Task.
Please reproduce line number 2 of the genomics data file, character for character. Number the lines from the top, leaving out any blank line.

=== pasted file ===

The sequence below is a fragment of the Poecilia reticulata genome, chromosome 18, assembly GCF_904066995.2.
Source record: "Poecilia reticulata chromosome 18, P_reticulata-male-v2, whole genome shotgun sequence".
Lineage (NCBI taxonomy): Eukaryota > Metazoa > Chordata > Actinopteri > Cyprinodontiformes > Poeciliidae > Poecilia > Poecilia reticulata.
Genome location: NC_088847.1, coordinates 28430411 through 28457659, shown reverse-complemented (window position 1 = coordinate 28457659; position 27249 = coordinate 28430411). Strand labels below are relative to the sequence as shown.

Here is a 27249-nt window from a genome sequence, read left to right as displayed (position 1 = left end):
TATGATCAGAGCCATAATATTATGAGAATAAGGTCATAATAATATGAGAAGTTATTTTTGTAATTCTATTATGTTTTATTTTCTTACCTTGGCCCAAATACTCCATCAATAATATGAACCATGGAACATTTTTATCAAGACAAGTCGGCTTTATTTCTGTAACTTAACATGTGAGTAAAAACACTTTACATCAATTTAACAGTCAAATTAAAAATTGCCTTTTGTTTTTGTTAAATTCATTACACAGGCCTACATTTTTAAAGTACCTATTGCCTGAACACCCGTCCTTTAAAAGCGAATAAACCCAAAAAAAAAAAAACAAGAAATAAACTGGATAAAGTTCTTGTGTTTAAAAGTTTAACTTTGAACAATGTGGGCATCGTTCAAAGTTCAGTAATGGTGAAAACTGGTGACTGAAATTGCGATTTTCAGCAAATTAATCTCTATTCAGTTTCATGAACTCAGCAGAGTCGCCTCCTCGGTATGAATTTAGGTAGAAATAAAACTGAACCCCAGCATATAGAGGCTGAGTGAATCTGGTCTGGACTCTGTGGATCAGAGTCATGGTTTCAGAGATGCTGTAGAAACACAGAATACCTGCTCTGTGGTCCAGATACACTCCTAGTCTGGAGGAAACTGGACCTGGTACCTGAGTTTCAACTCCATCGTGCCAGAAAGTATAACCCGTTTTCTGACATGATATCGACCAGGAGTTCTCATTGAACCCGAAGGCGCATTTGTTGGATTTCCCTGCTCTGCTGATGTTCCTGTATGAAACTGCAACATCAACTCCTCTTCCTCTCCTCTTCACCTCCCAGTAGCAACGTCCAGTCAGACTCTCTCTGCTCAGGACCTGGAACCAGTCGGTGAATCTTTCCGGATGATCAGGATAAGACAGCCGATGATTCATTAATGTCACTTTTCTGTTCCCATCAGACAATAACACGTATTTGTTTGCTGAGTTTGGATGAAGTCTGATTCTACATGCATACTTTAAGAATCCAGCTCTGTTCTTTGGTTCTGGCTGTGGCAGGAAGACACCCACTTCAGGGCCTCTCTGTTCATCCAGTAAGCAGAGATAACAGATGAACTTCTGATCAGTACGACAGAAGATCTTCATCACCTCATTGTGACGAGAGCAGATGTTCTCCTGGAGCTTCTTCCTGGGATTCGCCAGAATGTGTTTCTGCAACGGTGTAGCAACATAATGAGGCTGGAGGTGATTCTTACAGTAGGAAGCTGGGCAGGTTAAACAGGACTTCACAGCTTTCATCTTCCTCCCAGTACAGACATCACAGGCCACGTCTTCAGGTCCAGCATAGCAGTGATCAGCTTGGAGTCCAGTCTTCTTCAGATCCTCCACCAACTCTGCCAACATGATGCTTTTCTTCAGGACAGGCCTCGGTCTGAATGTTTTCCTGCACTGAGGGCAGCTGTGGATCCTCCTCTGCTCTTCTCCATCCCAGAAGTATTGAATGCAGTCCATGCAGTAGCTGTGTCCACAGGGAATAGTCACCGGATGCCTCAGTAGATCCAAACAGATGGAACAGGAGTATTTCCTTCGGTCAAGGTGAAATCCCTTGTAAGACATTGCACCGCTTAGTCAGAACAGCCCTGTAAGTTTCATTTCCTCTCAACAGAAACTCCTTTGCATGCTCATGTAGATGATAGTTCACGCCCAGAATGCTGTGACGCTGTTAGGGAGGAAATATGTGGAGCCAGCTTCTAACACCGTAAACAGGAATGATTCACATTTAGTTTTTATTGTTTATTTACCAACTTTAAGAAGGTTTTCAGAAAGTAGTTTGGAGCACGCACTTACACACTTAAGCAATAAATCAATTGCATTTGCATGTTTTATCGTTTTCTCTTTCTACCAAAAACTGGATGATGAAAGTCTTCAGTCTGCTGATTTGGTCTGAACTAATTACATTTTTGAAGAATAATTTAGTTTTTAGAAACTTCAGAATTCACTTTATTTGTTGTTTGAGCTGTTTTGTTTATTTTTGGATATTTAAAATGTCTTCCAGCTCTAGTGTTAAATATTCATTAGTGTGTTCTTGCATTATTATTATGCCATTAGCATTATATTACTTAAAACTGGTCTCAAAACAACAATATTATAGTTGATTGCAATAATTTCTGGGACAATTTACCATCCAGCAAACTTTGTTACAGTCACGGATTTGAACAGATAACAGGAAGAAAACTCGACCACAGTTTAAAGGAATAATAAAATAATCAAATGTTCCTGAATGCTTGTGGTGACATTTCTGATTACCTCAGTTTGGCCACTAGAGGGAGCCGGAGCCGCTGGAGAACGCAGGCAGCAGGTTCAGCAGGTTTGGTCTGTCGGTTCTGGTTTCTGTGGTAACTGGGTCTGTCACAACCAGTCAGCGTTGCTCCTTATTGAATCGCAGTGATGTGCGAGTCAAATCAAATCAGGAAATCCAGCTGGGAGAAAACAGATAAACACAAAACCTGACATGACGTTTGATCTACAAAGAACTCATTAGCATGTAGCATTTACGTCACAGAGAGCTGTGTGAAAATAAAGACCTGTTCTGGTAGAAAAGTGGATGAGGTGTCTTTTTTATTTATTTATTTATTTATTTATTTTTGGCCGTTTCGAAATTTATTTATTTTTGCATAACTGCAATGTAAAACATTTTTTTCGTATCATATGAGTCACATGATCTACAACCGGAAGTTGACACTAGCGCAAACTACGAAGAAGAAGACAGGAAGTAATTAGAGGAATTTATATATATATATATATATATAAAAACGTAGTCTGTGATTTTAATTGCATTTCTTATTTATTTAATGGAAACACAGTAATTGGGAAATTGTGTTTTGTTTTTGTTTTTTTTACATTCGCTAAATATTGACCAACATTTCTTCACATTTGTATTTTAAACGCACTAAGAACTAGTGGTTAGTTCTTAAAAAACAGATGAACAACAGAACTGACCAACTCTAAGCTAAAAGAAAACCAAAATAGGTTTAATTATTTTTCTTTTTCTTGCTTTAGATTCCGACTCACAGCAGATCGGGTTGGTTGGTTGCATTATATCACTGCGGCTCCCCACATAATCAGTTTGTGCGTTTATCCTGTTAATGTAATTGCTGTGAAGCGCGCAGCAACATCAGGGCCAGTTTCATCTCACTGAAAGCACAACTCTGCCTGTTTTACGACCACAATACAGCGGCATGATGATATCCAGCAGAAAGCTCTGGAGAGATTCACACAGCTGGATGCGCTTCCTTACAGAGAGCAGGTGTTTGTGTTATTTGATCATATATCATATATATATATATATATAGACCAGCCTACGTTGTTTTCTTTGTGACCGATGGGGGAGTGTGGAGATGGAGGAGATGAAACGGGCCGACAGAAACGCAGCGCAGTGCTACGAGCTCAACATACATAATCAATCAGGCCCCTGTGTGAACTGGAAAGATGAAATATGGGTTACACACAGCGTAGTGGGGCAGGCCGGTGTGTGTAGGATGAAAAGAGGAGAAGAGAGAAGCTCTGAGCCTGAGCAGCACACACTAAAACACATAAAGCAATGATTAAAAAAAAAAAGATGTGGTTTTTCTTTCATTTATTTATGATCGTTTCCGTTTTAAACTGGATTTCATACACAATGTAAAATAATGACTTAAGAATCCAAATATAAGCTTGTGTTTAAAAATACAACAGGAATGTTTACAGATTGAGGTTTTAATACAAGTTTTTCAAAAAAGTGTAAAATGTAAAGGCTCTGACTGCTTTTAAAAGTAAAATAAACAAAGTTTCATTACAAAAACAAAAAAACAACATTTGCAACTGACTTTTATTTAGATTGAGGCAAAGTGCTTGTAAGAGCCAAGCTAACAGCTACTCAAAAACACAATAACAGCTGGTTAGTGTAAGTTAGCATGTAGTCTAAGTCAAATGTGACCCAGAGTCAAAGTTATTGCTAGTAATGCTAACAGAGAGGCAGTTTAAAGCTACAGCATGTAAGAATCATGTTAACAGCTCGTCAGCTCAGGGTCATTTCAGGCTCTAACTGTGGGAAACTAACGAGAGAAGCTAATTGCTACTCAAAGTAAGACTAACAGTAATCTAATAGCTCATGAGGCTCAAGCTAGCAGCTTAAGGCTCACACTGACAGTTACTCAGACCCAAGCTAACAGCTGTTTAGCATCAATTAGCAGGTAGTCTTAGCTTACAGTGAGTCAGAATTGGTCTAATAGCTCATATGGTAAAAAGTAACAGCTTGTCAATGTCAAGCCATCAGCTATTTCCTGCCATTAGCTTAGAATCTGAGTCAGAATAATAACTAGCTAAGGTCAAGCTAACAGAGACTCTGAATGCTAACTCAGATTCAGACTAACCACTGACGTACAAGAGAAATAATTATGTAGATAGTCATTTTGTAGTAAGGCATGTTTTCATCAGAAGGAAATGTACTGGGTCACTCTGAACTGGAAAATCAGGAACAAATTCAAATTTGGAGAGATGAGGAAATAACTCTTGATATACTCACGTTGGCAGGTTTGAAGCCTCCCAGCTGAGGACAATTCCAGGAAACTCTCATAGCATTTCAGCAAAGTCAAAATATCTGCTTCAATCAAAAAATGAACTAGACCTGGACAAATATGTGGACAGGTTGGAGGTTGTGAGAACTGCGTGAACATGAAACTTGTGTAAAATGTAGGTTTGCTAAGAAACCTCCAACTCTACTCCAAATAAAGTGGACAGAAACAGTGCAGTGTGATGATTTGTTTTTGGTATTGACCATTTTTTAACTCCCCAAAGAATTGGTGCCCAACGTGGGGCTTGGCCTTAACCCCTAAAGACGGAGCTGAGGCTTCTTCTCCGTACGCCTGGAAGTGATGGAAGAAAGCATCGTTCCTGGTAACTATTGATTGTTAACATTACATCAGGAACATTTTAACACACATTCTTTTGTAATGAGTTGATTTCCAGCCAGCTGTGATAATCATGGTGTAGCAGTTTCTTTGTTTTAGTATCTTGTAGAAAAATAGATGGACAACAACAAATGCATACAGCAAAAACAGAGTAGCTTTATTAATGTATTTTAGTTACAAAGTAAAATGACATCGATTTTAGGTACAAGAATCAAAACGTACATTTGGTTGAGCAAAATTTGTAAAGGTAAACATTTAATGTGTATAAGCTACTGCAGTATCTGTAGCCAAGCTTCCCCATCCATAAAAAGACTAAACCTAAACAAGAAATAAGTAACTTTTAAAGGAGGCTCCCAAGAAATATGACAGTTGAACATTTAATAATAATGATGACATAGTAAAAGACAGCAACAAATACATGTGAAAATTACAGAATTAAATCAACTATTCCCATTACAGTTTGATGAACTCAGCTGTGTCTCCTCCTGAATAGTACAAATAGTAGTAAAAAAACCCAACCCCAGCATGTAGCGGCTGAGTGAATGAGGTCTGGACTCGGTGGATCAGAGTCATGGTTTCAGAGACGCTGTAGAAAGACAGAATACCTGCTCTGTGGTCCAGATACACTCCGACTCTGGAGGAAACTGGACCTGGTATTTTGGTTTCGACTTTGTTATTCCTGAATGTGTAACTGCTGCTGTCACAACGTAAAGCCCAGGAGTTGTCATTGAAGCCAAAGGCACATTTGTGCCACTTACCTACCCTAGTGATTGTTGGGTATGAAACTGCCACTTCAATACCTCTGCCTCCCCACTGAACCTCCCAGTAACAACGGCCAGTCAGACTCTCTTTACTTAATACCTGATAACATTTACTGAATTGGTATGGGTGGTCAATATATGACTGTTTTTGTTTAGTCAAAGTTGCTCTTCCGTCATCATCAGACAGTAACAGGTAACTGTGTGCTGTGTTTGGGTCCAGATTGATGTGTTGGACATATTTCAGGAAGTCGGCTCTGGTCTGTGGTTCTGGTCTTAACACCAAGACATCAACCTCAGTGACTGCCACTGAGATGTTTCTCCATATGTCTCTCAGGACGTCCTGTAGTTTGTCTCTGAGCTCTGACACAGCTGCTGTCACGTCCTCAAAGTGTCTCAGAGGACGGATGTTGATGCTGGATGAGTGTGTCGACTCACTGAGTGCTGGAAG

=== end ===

Source record: "Poecilia reticulata chromosome 18, P_reticulata-male-v2, whole genome shotgun sequence".